But back to Jesus’s day: when he came among the unsavory types and celebrated the Kingdom of God among them, the stuffy sorts, instead of humbling themselves and joining in the party, “wailed, and [Jesus] did not mourn.” ‘Why are you eating and drinking with those people,’ they said. A friend of tax collectors and sinners, indeed. And they got all self-righteous on him: a godly man doesn’t drink Budweiser while munching on beef jerky! (Drinking from a can, no less.)

Sorry—that’s not “this generation.” It’s awfully tempting to go back and forth, isn’t it?

The ones who wailed and complained that Jesus didn’t mourn were probably the Jewish elite. They complained about Roman oppression, and how hard it was to fulfill our religious duties at the temple, and how all this oppression cramps the purity of our lifestyle. About how it’s more important than ever to maintain pure worship, especially when those common people in their ignorance muck everything up. We have to be the bearers of propriety, good taste, right thinking, good morals. We have to preserve our noble tradition against those Samaritans and impure types who can only live in the present of their own needs. So they wailed.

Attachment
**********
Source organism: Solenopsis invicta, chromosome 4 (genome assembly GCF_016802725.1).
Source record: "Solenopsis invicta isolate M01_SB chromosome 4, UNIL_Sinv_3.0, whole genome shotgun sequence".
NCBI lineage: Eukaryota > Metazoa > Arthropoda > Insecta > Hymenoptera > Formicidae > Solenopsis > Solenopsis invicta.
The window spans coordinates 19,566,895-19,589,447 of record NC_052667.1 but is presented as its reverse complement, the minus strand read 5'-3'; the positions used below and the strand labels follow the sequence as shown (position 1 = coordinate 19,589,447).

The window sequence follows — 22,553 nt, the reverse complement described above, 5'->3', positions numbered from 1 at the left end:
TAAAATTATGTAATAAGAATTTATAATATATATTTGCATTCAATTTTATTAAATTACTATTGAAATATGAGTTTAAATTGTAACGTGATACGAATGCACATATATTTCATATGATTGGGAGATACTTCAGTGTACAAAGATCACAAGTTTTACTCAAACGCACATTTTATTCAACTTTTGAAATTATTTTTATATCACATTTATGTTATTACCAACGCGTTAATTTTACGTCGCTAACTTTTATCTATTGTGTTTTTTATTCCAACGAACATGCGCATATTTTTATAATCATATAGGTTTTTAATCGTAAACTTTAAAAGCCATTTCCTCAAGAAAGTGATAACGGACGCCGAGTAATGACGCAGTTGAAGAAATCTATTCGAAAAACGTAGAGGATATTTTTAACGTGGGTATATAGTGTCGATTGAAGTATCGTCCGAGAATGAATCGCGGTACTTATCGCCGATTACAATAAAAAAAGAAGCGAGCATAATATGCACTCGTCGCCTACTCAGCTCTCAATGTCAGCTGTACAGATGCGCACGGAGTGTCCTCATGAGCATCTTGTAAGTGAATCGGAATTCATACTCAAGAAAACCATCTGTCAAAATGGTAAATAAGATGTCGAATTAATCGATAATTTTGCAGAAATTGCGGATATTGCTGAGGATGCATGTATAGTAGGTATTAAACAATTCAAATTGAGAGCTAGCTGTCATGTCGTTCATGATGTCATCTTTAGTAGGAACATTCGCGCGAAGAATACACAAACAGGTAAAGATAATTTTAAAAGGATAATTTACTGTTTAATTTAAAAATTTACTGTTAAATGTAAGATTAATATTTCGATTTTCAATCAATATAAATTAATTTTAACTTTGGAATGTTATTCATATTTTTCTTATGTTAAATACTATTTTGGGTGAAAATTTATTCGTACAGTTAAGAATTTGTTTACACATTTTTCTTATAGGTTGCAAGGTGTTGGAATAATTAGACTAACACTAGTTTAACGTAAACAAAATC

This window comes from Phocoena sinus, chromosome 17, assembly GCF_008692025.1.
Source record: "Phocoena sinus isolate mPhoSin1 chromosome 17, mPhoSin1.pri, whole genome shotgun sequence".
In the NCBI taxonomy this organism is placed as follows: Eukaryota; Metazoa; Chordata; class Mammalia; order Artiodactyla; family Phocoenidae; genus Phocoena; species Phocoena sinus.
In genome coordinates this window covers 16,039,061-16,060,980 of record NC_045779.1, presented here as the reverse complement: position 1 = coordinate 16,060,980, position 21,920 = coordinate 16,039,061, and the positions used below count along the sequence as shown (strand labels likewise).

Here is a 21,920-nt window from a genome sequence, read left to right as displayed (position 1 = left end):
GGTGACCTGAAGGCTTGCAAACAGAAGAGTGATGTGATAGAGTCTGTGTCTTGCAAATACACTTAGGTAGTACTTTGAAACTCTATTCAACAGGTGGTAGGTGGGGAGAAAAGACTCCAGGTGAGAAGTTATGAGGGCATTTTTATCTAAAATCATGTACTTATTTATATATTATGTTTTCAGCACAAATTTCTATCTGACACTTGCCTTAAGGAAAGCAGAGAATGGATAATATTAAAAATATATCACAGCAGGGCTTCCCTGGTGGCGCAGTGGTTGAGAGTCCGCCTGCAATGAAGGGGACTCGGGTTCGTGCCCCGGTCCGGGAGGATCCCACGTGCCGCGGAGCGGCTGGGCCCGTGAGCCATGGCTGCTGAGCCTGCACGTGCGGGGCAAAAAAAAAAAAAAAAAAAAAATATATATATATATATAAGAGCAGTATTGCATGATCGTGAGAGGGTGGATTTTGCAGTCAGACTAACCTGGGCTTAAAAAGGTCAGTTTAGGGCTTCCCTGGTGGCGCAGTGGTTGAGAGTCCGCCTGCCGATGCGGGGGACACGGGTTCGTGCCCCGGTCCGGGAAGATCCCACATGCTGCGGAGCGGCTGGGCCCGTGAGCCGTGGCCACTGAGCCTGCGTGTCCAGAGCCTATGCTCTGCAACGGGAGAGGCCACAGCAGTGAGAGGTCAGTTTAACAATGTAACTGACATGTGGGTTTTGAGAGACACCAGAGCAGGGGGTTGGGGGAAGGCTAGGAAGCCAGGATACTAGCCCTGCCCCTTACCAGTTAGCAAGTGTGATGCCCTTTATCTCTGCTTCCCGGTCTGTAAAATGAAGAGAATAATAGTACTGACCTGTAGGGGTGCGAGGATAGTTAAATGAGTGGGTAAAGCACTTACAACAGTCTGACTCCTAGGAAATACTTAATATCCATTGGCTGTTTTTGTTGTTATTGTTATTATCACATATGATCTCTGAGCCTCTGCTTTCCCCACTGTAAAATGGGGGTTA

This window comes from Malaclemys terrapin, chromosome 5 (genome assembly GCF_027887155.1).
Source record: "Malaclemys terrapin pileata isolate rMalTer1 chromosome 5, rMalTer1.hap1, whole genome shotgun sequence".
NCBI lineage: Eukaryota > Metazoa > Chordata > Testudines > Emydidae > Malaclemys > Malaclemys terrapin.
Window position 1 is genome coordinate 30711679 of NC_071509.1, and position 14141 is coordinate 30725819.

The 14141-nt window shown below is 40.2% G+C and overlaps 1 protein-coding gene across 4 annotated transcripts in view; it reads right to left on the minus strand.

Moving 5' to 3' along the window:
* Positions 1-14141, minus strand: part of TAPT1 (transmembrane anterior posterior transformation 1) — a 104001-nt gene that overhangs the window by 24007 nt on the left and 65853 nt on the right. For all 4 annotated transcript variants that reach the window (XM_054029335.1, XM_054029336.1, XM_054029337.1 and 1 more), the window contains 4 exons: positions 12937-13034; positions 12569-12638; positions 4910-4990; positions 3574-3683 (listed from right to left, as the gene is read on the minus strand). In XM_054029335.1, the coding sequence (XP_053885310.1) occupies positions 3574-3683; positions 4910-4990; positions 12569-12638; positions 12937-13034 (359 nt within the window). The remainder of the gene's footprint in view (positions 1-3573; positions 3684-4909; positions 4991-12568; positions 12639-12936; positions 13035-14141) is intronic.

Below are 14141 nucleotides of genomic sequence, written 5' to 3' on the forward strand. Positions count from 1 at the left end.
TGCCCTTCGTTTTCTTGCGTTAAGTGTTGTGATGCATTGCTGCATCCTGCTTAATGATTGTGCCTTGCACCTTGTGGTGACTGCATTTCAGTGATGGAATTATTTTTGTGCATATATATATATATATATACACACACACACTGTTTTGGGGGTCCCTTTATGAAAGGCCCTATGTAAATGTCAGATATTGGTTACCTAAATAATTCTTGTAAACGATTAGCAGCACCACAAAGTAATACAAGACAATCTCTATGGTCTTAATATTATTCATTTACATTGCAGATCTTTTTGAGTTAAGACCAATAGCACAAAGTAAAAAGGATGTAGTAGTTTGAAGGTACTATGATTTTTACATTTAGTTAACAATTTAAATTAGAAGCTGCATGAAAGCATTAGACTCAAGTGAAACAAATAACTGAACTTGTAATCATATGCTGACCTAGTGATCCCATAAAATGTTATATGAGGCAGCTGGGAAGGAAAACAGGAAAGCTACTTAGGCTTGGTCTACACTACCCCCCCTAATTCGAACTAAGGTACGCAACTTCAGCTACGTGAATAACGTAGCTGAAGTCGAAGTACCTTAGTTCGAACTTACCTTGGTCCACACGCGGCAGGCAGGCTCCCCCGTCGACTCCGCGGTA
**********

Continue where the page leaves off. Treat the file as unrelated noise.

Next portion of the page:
And Jesus didn’t join them in mourning. He said this is not the time to get all into our personal, individual purity, separating ourselves from the people that our prejudices tell us are impure. No this is a time to get off our high horse, drop our pretenses, and get together to celebrate. And so when “this generation” zigged, John the Baptist zagged; and when they zagged, Jesus zigged.

Notice that “this generation” rightly understood that there is a time to dance and a time to mourn. They just had the wrong rhythm. But they still made a serious mistake. They sounded all the right notes, and so unfortunately they thought they had it right, but they ended up playing exactly the wrong tune. So John wasn’t dancing, and Jesus was not mourning with them, he was mourning at them.

Our generation is in no better position. What makes the things we say and do right and good? It’s not just what we say and do, but how, and when, and to whom, and in what context. Jesus spoke very differently and partied more joyously and forgave more bounteously among the neglected and disdained. But he spoke soberly and critically to the powerful, those with prestige, and those who supposedly knew better. We must each consider for ourselves how our attitudes and our social standing would map onto the generation to which Jesus spoke, if we desire him to speak to us.